of sexual violence, stalking, and intimate partner violence experience their first victimization before age 25, with a substantial proportion experiencing victimization in childhood or adolescence, according to National Criminal Justice Reference Center.
Visit PreventIPV.org for more information about primary prevention of intimate partner violence and to learn about the work of the IPV Prevention Council and allied organizations.
experience rape, physical violence, and/or stalking by an intimate partner at some point in their lifetime, shows the National Intimate Partner and Sexual Violence Survey.
FYSB's Family Violence Prevention and Services Program exists to ensure that ALL victims of domestic violence have access to the services and supports that they need to live a life free of abuse.
are at greater risk for rape, stalking, and intimate partner violence, shows the National Intimate Partner and Sexual Violence Survey.
FYSB believes that supporting programs that provide culturally competent services is key to ensure that domestic violence victims in racial and ethnic minority communities receive appropriate services.
have experienced some form of intimate partner violence (IPV) in their lifetimes and reported serious short- or long-term impacts, such as post-traumatic stress disorder symptoms and injury, according to the CDC.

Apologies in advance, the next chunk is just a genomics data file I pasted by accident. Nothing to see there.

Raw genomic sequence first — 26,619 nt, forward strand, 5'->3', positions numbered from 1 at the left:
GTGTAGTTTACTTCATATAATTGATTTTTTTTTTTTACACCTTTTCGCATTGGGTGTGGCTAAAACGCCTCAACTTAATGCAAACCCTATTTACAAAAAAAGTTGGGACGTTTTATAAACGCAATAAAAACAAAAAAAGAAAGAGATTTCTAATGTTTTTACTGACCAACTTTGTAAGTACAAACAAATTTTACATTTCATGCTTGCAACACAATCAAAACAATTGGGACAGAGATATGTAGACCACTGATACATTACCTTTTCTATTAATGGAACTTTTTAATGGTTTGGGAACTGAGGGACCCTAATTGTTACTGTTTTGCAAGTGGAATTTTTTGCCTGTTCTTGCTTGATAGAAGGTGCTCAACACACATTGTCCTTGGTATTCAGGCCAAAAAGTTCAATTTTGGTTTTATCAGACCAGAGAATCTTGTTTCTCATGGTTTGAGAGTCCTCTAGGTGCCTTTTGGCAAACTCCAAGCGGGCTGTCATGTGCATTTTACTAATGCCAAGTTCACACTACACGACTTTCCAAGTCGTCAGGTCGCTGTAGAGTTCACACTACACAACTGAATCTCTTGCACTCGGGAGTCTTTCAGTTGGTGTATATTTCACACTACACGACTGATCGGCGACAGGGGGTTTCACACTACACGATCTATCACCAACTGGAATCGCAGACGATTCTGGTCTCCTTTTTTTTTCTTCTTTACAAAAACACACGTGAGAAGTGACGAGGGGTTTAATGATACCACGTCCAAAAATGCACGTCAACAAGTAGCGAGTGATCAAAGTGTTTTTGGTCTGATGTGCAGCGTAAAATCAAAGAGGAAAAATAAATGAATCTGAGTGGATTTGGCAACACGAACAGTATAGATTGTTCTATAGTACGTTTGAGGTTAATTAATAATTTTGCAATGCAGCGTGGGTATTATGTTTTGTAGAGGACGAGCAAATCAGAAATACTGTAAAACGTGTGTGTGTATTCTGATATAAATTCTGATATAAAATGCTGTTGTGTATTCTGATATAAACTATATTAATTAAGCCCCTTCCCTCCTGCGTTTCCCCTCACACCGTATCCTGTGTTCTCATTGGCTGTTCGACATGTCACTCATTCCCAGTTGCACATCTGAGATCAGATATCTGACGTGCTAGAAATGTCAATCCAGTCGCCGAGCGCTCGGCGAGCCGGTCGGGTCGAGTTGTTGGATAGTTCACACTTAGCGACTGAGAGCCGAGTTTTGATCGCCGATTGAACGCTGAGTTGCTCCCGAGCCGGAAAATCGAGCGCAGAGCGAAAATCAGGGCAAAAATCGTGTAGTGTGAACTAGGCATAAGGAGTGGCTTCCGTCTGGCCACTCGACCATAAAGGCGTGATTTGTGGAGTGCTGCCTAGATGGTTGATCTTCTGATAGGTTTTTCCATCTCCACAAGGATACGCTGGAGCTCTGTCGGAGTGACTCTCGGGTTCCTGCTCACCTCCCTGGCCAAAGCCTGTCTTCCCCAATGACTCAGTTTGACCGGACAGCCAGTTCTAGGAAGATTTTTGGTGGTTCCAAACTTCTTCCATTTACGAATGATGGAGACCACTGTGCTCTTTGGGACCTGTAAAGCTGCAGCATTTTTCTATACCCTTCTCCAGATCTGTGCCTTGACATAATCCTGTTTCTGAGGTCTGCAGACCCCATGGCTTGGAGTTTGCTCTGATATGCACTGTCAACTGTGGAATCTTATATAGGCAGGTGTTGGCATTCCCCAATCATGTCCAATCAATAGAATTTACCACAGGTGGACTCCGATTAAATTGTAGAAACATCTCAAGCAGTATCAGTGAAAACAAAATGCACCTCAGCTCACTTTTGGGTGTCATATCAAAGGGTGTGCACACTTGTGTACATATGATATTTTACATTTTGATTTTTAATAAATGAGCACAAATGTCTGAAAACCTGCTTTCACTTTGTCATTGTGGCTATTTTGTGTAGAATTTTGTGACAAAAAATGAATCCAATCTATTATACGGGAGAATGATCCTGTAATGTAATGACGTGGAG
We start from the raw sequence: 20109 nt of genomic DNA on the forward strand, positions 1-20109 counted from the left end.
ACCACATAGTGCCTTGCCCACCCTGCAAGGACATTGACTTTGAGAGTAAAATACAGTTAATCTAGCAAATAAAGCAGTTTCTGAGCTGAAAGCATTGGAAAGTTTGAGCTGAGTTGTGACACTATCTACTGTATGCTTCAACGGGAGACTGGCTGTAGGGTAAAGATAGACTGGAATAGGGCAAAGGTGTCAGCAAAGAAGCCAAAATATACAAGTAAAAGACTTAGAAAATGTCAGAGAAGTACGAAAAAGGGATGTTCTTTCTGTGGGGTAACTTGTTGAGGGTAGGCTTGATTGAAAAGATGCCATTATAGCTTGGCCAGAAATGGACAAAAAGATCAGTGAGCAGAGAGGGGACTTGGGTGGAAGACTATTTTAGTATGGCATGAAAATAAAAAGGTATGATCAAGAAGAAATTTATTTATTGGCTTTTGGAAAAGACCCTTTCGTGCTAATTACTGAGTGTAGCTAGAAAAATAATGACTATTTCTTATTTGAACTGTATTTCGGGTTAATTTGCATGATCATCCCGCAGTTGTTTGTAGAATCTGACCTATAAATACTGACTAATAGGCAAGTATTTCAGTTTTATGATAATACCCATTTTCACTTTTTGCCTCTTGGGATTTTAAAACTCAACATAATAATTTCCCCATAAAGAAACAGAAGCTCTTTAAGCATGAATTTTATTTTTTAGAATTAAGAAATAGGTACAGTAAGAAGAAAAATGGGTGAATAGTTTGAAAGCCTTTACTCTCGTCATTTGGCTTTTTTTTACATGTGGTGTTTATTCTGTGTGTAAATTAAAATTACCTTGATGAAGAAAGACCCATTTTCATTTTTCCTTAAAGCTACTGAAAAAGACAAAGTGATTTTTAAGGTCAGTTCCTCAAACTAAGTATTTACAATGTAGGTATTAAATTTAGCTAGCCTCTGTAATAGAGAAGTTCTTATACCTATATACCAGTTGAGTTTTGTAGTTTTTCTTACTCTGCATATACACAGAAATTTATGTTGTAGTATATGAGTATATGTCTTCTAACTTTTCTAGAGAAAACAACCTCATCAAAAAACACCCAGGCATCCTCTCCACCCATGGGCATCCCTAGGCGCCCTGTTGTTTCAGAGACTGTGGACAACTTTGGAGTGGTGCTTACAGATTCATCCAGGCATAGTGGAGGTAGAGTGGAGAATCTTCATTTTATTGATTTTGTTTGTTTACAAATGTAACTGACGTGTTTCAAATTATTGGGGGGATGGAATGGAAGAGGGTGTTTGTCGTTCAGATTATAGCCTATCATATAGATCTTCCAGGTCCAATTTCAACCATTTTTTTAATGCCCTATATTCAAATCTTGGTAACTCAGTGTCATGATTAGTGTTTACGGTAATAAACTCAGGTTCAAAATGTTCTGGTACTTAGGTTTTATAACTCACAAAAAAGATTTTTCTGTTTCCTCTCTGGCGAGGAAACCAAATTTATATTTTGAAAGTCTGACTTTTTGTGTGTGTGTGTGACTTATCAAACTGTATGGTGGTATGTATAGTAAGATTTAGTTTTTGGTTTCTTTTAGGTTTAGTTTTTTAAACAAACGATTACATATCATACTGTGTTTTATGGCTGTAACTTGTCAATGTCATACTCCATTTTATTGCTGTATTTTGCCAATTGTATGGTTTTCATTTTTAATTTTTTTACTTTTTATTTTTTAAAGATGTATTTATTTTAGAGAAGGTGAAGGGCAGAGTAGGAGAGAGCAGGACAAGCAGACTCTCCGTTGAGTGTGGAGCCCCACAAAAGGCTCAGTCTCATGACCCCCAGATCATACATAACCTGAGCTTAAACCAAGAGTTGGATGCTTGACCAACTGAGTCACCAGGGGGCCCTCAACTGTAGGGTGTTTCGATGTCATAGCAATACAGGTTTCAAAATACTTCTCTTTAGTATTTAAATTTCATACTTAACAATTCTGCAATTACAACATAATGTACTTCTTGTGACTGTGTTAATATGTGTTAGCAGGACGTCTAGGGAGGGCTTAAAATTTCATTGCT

FYSB urges communities to continue critical efforts to prevent this widespread public health issue. Visit PreventIPV.org for more information about primary prevention of IPV.
first experienced intimate partner violence before age 25, according to the National Intimate Partner and Sexual Violence Survey.
FYSB believes the prevention of intimate partner violence should begin at an early age. For prevention tools and approaches, visit PreventIPV.org.
including emergency shelter, went unmet in one day because domestic violence programs did not have the resources to provide these services, according to the National Census of Domestic Violence Services.
This finding highlights the need for community-based, culturally relevant, language accessible and trauma-informed services and supports. Learn about the Family & Youth Services Bureau’s Specific Issues Resource Centers.
survivors who used support groups, counseling, supportive services and legal advocacy from a domestic violence program rate these services “very helpful.”
The U.S. Department of Health and Human Services funds resource centers to inform and strengthen domestic violence intervention and prevention efforts at the individual, community, and societal levels. Meet the Domestic Violence Resource Network.
found refuge in emergency shelters or transitional housing provided by local domestic violence programs in one single day in 2013, according to the National Census of Domestic Violence Services.
To find a shelter in your community, please call the National Domestic Violence Hotline at 1-800-799-SAFE (7233).
were served by domestic violence programs across the country in one single day in 2013, according to the National Census of Domestic Violence Services.
Local programs, funded by the Family & Youth Services Bureau’s Family Violence Prevention and Services Program, provide life-saving services and supports to victims of domestic violence and their children.